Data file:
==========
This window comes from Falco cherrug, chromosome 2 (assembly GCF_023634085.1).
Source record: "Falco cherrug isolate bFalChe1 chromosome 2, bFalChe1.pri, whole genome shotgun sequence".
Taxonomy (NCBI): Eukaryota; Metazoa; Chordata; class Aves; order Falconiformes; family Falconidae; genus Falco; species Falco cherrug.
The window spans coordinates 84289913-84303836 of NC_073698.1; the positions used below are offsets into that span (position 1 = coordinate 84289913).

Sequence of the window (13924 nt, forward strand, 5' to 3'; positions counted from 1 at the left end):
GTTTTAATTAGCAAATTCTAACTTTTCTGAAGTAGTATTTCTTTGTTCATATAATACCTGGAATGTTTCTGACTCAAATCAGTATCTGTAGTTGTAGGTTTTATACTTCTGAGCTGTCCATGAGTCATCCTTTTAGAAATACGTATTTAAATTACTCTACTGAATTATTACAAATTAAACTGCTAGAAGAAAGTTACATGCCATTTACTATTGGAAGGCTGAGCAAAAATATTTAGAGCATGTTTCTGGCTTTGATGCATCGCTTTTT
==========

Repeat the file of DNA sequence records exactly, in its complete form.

This window comes from Falco cherrug, chromosome 2 (assembly GCF_023634085.1).
Source record: "Falco cherrug isolate bFalChe1 chromosome 2, bFalChe1.pri, whole genome shotgun sequence".
Taxonomy (NCBI): Eukaryota; Metazoa; Chordata; class Aves; order Falconiformes; family Falconidae; genus Falco; species Falco cherrug.
The window spans coordinates 84289913-84303836 of NC_073698.1; the positions used below are offsets into that span (position 1 = coordinate 84289913).

Sequence of the window (13924 nt, forward strand, 5' to 3'; positions counted from 1 at the left end):
GTTTTAATTAGCAAATTCTAACTTTTCTGAAGTAGTATTTCTTTGTTCATATAATACCTGGAATGTTTCTGACTCAAATCAGTATCTGTAGTTGTAGGTTTTATACTTCTGAGCTGTCCATGAGTCATCCTTTTAGAAATACGTATTTAAATTACTCTACTGAATTATTACAAATTAAACTGCTAGAAGAAAGTTACATGCCATTTACTATTGGAAGGCTGAGCAAAAATATTTAGAGCATGTTTCTGGCTTTGATGCATCGCTTTTT